Spotlight on: the impact of food tourism

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Click. takes a close look at food tourism and its impact on the hospitality industry, including how places in Italy and Southeast Asia are adapting to changing traveller expectations

Street food tours, cookery classes, market visits, wine and beer tastings – they are all part of the rapidly growing industry of food tourism. But what is ‘food tourism’ exactly?The World Food Travel Association helpfully describes it as, “the pursuit of unique and memorable food and drink experiences, both far and near”. It’s a good start, and certainly the word “experiences” sets food tourism apart from merely dining at restaurants. 

Photo: Adam Batterbee. Food store in Parma

Food store in Parma. Photo: Adam Batterbee

Andrea Aiolfi has been running Food Valley Travel & Leisure in Parma, Italy, since 2004, and his food and cultural tours have helped to put the region of Emilia-Romagna on the food map. Italophiles have long known that this wedge of central Italy is home to some of the country’s best food – notably the holy trinity of Italian products: prosciutto di Parma (Parma ham), Parmigiano-Reggiano cheese and the balsamic vinegar of Modena.

“There is a worldwide passion about quality food and the desire of more knowledge about the origin of some products,” says Aiolfi . “There is a return to the past in this sense, a search for genuine products and recipes avoiding big chains, supermarkets or fast foods. People are looking for local markets and authentic experiences. The growth has been impressive, especially in the past five years.”

For Aiolfi, the impact on local accommodation has been considerable. “This movement has pushed many to open B&Bs, agriturismo and apartments,” he says. “Those that we choose more are the ones that also offer other kinds of experiences such as cooking classes.”

Because of the surge of interest in good food and drink, lodging properties and tour operators have had to up their game - Erik Wolf, the World Food Travel Association

The World Food Travel Association’s 2018 State of the Food Tourism Industry report also points out how accommodation providers are adapting their business models. It highlights experience style programmes, which include a staggering number of food-travel options – everything from a cooking class on an organic farm in Bali and a tapas bar crawl in Madrid, to a winery tour of Sonoma in a vintage VW Campervan.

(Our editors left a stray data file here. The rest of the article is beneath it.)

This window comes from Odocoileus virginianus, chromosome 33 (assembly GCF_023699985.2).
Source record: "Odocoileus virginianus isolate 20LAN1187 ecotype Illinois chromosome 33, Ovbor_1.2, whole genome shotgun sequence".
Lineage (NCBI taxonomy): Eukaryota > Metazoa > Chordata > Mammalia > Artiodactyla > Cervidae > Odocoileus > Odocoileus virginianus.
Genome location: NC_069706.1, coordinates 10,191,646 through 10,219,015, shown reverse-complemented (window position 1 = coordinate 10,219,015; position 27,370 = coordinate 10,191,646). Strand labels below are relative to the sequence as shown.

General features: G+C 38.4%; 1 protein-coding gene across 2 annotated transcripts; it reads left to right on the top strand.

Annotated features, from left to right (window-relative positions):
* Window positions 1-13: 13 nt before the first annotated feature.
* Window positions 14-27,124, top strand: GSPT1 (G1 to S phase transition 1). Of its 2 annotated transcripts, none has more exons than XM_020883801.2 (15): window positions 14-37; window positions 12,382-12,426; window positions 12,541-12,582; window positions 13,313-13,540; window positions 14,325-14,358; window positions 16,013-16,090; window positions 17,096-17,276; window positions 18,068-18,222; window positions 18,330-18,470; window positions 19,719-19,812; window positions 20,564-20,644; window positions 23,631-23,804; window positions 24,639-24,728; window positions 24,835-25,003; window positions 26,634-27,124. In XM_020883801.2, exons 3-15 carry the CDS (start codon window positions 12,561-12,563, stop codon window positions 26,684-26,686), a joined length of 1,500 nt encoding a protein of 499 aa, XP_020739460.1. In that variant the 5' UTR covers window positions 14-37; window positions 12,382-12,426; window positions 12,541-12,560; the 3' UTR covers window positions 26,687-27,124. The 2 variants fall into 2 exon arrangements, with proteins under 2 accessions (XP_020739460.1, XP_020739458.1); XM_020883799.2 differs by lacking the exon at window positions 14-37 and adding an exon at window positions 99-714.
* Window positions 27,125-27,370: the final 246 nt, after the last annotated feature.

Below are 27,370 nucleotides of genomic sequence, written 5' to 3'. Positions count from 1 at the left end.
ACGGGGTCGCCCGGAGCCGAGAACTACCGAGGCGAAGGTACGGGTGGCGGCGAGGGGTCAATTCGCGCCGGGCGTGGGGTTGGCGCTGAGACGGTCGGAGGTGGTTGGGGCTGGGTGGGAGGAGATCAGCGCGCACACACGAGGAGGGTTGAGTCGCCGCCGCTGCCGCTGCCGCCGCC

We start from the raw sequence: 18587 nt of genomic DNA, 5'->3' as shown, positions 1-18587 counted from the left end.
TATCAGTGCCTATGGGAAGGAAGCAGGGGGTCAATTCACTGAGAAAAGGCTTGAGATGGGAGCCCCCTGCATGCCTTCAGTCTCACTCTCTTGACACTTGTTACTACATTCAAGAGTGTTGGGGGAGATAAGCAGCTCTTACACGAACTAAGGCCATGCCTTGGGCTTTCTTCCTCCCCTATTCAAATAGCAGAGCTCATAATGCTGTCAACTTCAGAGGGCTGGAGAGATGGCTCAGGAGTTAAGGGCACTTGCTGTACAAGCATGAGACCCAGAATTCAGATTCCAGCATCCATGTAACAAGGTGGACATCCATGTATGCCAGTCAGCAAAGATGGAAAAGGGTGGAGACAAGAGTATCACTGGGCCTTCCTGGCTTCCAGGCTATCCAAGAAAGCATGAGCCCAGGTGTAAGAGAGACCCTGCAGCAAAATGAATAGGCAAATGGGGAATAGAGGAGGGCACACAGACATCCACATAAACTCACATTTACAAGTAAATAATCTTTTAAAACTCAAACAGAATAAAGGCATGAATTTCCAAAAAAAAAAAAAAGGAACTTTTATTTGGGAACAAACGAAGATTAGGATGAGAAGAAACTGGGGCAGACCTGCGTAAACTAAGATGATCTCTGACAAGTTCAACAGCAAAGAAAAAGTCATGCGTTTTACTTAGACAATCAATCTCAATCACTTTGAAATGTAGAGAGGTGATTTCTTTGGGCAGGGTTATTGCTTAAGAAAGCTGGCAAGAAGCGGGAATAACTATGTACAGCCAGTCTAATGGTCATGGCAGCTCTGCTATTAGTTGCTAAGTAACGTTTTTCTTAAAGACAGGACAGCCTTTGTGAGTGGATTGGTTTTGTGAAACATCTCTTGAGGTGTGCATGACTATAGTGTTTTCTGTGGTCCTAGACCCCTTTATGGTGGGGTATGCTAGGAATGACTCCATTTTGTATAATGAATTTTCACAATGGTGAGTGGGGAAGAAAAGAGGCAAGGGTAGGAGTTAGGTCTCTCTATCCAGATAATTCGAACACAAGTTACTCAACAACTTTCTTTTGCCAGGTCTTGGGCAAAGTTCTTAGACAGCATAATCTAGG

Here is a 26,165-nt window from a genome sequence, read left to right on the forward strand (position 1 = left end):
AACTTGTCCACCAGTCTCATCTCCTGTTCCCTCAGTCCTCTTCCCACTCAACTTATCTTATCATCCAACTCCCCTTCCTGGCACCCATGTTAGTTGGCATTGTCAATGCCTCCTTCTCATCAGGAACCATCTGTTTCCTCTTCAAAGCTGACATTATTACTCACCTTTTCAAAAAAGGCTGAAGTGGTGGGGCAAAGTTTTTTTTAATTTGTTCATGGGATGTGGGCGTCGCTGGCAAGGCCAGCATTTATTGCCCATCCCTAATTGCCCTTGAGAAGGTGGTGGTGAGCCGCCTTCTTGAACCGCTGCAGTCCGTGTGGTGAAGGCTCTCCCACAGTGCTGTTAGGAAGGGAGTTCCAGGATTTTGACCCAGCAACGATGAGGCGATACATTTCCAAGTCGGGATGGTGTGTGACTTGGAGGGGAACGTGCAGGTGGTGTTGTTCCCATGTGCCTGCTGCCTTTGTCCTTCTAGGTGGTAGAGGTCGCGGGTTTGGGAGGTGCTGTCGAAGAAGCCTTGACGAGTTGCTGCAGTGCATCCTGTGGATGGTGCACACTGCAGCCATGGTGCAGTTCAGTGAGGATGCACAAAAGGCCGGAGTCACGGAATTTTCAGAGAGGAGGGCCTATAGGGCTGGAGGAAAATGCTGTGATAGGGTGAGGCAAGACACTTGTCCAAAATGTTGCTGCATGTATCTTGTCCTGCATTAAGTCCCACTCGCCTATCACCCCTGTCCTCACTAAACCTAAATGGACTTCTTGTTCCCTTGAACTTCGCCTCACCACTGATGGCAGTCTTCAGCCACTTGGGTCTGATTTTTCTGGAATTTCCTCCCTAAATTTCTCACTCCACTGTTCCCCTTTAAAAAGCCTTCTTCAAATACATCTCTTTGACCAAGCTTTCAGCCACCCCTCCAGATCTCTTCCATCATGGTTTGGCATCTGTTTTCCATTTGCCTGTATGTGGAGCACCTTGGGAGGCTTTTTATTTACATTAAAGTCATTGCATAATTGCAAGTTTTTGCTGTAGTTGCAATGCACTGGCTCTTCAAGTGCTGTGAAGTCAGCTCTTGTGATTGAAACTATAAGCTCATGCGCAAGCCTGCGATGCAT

Erik Wolf, Executive Director at the World Food Travel Association, cites the “deluge of food-themed TV shows” as one of the driving forces. “Because of the surge of interest in good food and drink, lodging properties and tour operators have had to up their game,” he says. “Destinations that never thought about food as a focus worth pursuing are suddenly finding themselves needing to address their food and drink offerings as attractions for visitors.”

Role of technology

Technology, too, has played its part. It’s not just the ease with which people can find food tours and accommodation online, or the ubiquity of Instagram, Facebook and Twitter. Apps such as can take you on self-guided food tours in major cities. And in some restaurants in India, you could be served your food by a robot.

One region that has surged ahead in its food offerings is Southeast Asia, where it seems a visit isn’t complete without a tour of street food stalls. James Mundy, whose InsideAsia travel company includes InsideJapan, InsideVietnam and InsideBurma, sees the relation between the love of Japanese and Vietnamese food among his mainly British clients and the need to visit the countries of origin.

“All our brands have a range of food experiences, including a cooking course with a Michelin-starred chef in Tokyo or a food tour on a Vespa in Ho Chi Minh,” he says. “In Japan especially, food is always part of the traditional ryokan [guesthouse] experience. Staying at a shukubo temple lodging also offers an incredible vegetarian Buddhist feast.”

Many destinations that were not used to foreigners have developed their offerings to be slightly more foreigner friendly - James Mundy, InsideAsia

In the 18 years that InsideJapan has been operating, Mundy has seen how Japan has adapted itself to suit the client. “Many destinations that were not used to foreigners have developed their offerings to be slightly more foreigner friendly,” he says. “For example, many ryokan offer huge traditional breakfasts, but to prevent food waste and work, we have worked with the ryokan to tone down their amazing offerings.”

The opening in November 2017 of Fico Eataly World – touted as the world’s biggest agri-food park – on the outskirts of Bologna seemed to signal the city’s bold statement as the food capital of Italy. Instead of Bologna’s intimate, medieval markets, Eataly World’s enormous space housing numerous shops, stalls and play areas have more in common with American-style 'megamarkets'. It hasn’t been welcomed by all locals, and offers a hint of what happens when food tourism takes an unexpected turn.

Andrea Aiolfi has mixed feelings about it. “After the first period when everybody will go there for curiosity, it won’t be easy to keep up the interest,” he says. “Of course it should be a big shop window to help the promotion of quality food all over Italy. It must remain this and not pretend to substitute the real thing.”

It’s an important point to remember in the food traveller’s pursuit of the authentic experience.

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Travellers want authentic food experiences
Tour operators specialising in food tours prefer B&Bs and other accommodation with extras such as cookery classes
Some Japanese guesthouses have adapted their offerings to be more foreigner friendly
Apps, such as, are making it easier for people to book food tours